DRIVEN: 2015 Ford Mustang Ecoboost


Ecoboost engineThe spacious engine bay is designed to fit an engine twice as large as the Ecoboost’s 2.3L inline-4.  This leaves tons of room for your hands to access any part of the engine for service or upgrades.  The Ecoboost has one of the most mechanically user-friendly engine bays on the market today.
Ecoboost TurboThe Ecoboost’s twin-scroll turbo bolts directly to the head itself with 4 easily accessible bolts.  The head has an integrated manifold with a split outlet.  By combining two pairs of cylinders into separate runners, throttle response is improved with the twin scroll turbo.  Thankfully the outlet of the head is not a choke point and is large enough to accommodate a much larger turbo.  Above the turbo is the coolant return line.  Coolant flows from the radiator into the front of the engine and then out of the back which ensures consistent cooling throughout the block.
Ecoboost air intakeFord has always done a great job with the ducting with their air intakes, directing cool air from the front of the car around the radiator and into the car’s intake.

With a base price of $27,190, the 310hp, 320tq 2.3L Mustang Ecoboost is nearly six grand less than the 435hp, 400tq 5.0L V8 while averaging 6mpg better in both city and highway driving.  For fun, let’s compare the Ecoboost to arguably one of the most iconic turbocharged, rear-wheel drive tuner cars in history, the MKIV Toyota Supra Turbo:


Ecoboost AngleSupra Angle
The Ecoboost is larger than the Supra in every dimension: 4.2” taller, 4.1” wider, 10.5” longer, and with a 6.7” longer wheelbase (54.4” x 75.4” x 188.3”, 107.1” respectively).  This larger mass results in nearly 200lbs of additional weight despite having two less cylinders.  However both cars share a common “shrunken greenhouse” design theme that give them an athletic stance and rear seats that are useful for the children or the Headless Horseman.

While this sounds like a silly comparison, the performance is a lot closer than you would imagine.  With a deficit of 700ccs, 1 turbocharger, and 10hp; the Ecoboost actually makes 5 more lb-ft of torque than the 6 cylinder Supra, but has to carry an additional 158lbs (3,663lbs vs 3,505lbs).  The Ecoboost sprints to 60 in 5.2 seconds and 13.9 sec at 98mph in the ¼ mile according to C&D, which is not far off MT’s 1997 Supra test which hit 60 in 5.1 sec and took 13.6 sec at 106mph in the ¼ mile.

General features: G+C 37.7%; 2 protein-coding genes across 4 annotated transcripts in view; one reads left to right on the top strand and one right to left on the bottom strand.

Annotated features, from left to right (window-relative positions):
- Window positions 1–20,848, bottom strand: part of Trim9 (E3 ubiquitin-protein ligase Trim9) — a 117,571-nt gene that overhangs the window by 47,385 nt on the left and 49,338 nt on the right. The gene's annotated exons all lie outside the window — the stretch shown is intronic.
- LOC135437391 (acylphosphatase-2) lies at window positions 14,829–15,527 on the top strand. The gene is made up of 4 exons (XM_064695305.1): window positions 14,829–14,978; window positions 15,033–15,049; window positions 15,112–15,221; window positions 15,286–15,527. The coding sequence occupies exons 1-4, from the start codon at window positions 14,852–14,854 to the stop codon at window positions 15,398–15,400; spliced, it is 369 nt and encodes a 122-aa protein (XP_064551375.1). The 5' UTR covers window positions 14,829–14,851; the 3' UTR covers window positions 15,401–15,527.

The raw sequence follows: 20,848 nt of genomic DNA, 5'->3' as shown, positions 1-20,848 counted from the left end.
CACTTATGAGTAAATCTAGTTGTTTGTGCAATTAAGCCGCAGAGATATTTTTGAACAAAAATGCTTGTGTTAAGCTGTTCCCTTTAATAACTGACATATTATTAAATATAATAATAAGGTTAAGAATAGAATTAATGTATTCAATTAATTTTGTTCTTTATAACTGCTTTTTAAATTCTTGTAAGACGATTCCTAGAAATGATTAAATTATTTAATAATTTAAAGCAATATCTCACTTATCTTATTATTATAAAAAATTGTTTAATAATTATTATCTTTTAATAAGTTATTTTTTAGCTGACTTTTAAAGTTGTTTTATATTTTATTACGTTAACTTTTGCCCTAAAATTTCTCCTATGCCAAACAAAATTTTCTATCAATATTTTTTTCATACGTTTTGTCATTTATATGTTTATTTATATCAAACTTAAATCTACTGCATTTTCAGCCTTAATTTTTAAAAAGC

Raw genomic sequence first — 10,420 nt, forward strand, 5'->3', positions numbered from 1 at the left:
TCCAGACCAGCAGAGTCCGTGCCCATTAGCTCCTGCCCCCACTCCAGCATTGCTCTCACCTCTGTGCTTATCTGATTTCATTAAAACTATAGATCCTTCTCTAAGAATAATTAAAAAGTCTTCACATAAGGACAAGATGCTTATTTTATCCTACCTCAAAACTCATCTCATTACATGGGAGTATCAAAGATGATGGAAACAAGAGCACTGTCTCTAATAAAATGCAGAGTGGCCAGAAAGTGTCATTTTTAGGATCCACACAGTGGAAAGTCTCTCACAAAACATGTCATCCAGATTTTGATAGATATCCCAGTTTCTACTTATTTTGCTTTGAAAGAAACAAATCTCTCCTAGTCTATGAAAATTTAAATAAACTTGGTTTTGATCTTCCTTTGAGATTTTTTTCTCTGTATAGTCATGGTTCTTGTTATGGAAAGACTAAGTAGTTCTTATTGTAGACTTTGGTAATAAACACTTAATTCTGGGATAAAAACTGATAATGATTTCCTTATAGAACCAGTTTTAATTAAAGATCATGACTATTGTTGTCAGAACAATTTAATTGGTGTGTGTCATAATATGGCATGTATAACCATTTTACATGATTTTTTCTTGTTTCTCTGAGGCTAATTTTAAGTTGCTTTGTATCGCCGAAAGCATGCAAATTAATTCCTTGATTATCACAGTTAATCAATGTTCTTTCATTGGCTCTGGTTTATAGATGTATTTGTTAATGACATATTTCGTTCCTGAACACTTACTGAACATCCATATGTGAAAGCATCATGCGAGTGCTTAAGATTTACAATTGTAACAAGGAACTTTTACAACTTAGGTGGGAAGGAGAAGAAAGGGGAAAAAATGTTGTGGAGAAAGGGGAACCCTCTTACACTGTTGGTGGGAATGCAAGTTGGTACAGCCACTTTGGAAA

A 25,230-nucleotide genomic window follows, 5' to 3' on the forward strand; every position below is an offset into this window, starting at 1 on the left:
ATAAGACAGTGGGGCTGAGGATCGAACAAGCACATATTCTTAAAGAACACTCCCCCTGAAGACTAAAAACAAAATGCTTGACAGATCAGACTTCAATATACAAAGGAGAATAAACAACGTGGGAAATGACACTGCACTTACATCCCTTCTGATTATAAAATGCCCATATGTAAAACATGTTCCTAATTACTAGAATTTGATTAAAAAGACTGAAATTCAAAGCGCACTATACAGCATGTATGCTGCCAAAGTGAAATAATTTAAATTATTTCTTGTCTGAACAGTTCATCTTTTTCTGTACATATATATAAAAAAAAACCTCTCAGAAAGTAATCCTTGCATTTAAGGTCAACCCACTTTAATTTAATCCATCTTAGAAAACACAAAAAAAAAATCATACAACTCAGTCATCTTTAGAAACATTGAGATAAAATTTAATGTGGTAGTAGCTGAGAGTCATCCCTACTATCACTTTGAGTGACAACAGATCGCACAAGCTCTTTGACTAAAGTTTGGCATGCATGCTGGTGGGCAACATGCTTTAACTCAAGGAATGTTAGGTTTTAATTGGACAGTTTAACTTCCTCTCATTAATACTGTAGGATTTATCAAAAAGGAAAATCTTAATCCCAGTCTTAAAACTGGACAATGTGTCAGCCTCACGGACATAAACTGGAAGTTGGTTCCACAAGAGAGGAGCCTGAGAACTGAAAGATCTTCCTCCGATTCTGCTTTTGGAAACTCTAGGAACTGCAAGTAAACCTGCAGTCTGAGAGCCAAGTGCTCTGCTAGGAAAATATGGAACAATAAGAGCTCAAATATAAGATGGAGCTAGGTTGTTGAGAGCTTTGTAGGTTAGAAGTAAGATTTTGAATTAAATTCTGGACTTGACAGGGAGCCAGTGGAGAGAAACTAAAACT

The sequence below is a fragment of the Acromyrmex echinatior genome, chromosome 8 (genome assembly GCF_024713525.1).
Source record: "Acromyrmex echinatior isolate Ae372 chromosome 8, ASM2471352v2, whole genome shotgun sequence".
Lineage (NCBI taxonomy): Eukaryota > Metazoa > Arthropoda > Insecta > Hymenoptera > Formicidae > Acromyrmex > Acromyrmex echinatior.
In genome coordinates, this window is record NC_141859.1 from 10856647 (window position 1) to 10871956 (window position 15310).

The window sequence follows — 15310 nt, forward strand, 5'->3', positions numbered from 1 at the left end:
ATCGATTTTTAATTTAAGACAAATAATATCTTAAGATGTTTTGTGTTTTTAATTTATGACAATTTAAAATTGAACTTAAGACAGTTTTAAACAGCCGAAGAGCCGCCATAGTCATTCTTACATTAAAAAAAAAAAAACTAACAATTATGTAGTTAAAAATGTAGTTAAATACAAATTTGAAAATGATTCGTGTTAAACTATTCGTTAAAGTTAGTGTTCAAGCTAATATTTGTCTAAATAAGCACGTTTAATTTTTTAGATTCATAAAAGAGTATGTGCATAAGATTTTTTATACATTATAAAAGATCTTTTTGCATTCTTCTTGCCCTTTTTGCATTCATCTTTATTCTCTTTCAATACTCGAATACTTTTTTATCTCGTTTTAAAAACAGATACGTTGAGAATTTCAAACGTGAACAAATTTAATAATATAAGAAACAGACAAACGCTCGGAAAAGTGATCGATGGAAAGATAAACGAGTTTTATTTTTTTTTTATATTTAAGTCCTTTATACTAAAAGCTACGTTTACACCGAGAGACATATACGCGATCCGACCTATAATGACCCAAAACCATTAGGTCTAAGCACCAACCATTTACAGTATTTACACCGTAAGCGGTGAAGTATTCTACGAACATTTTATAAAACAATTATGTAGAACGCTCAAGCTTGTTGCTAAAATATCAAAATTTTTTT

Standard ecoboost brakesEcoboost pp brakes
With the addition of the Performance Package, the Ecoboost’s standard 12.6” front and rear rotors and 2 piston front calipers (left) are upgraded to the massive 13.9” front, 13” rear rotors and 4 piston front calipers from the Mustang GT (right).  This is Boss 302-sized brakes on a 4-cylinder Ecoboost!

Equipped with the $1,995 Performance Package, the Ecoboost wears 255/40-19’s Pirelli P Zeros on all four corners and is equipped with a K-Brace, a larger rear swaybar, 3:55 final drive ratio with an LSD, a larger radiator, stiffer front springs, a boost and oil pressure gauge, and GT-sized 13.9” 4-piston front calipers and 13” rear rotors and single piston caliper.

All of this enables the Ecoboost to complete the Figure-8 in 25.5 seconds (24.7 sec for the GT) at 0.96 G’s which is 0.02 G’s higher than both the Mustang GT and Supra (which wears staggered 235/255 17” tires). The wide tires of the Ecoboost allow it to stop from 60 in a mere 106ft, compared to 115ft for the Supra and 108ft for the BOSS 302.  While it’s understandable that cars get faster over time and nearly 20 years separate these two, I find it pretty cool that the performance of this $30,000 base Mustang is equivalent to such an iconic car that retailed for twice as much in today’s money.


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